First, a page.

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Spontaneous composition,

Improvisation & Live Performance

In my work and experimentation as an improvising musician, I am focused on an examination of time as feeling versus time as metered exactitude. In various ensembles I have been called upon to both articulate precise through-composed multi-meter compositions and also to interpret time in more free, human breath-centered ways. My work in this area seeks to marry the precision of highly codified systems of time delineation and measurement with a raw, individualized, and organic abandon in improvisation. Of particular interested to me is how this approach to various temporal realities in improvisation can be both augmented and subverted in situations of computer and machine interactivity, such as in my work with the electroacoustic jazz ensemble Gray Code.


This examination of various ways of experiencing and expressing time in performance is essential to my approach to collaborative and interdisciplinary design work. 

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"Awkward" - avant garde punk jazz
00:00 / 05:21

From the album Third Floor People, by Guggenheim Award-winning Canadian composer and musician Anna Webber, recorded in Montreal, Quebec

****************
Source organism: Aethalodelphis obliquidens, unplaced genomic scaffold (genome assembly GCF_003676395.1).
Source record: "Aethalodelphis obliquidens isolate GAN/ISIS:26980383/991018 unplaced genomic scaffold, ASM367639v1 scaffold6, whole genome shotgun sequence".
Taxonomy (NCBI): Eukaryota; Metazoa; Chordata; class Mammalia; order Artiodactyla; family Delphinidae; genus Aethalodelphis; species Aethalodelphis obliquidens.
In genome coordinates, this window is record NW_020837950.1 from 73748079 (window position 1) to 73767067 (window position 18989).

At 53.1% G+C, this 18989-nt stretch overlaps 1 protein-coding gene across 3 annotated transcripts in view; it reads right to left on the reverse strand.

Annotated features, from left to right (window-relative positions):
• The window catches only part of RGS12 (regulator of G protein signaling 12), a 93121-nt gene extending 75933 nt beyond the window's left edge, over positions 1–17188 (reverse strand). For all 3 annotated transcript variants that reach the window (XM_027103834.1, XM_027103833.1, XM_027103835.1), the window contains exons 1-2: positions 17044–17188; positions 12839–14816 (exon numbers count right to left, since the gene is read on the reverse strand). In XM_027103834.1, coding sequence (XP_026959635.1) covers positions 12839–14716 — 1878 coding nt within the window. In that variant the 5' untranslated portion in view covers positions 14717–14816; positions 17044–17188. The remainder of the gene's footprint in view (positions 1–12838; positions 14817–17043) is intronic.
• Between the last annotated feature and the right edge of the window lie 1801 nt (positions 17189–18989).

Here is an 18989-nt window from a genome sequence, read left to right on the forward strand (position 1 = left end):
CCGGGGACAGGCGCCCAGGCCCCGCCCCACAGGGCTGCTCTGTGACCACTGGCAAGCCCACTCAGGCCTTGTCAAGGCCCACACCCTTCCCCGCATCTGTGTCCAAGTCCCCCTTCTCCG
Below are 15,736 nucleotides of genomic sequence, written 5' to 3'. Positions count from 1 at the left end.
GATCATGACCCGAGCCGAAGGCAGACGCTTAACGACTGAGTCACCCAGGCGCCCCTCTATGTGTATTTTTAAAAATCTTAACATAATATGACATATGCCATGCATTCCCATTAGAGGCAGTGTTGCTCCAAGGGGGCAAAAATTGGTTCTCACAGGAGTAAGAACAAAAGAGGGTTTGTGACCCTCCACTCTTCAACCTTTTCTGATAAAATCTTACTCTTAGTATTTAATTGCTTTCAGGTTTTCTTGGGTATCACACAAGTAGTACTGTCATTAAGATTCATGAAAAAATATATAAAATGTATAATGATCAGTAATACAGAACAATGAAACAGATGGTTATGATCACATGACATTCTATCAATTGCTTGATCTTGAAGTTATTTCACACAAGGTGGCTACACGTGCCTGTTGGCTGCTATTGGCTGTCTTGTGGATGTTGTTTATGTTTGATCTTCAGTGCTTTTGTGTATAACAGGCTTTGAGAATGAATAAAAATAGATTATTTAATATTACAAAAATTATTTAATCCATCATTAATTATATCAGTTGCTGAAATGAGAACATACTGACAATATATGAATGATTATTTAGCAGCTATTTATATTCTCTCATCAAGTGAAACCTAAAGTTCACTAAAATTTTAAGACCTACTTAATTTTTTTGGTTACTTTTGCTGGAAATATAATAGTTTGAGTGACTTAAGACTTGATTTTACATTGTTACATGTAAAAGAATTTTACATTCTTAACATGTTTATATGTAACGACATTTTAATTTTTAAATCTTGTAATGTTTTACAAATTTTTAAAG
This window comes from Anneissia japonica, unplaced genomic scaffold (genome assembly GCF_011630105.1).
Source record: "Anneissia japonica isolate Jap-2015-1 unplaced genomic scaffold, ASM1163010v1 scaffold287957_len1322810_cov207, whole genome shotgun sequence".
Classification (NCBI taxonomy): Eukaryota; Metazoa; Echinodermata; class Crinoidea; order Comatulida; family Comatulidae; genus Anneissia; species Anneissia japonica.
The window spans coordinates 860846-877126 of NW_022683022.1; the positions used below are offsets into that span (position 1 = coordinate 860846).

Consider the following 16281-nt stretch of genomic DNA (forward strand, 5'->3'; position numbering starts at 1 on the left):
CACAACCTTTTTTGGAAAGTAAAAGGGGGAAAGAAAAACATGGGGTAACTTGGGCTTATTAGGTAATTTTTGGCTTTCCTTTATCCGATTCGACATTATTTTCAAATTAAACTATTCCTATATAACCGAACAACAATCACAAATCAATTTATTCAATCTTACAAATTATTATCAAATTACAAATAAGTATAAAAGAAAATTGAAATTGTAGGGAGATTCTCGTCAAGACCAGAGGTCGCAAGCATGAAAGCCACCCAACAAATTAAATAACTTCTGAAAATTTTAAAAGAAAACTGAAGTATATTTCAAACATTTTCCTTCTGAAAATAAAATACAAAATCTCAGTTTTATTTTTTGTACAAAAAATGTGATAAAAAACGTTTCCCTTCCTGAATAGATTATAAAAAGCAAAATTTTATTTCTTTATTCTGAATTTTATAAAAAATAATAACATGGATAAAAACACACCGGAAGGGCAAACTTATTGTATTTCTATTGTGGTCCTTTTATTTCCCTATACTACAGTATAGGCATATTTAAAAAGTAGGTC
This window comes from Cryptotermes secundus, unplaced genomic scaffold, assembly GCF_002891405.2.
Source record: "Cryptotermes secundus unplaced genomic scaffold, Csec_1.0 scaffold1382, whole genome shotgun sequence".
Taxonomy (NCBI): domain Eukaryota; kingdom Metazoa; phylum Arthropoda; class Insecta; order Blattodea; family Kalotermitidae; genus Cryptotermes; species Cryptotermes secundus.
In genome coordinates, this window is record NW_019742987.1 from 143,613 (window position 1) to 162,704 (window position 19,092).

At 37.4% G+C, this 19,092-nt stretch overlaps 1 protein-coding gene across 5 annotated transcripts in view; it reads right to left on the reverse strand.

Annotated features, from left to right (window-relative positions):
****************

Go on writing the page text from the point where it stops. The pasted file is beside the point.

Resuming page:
"Settle" - chamber jazz
00:00 / 10:13

From the album Settle, by composer and musician Ken Thompson, recorded in New York City

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New York Times

(with Slow/Fast)

"Soon it's a frenetic chase sequence, with the drummer Fred Kennedy thrashing a pulse."

Chicago Reader

(with Slow/Fast)

"The band's not-so-secret weapon is its agile rhythm section-featuring bassist Adam Armstrong; drummer Fred Kennedy, and guitarist Nir Felder, which sculpts and shapes the twisting lines with empathy and grace."

Jazz Times

(with Slow/Fast)

"Kennedy explodes with a turbulent statement to take out this provocatively restless opening track."

All About Jazz

(with Suite Unravelling)

“Full of drama ... keeping the listener locked in and off balance at the same time" ... "a high level of controlled chaos" 

Jazz Times

(with Tanya Kalmanovitch's Girlfight)

“dramatic use of space ... “edgy, uncompromising solos”

Monsieur Delire

(with Gray Code)

“The music … explores sonic and human relations, isn’t afraid to question itself, dives into the unknown with a sense of urgency.”

Photgraphy by 

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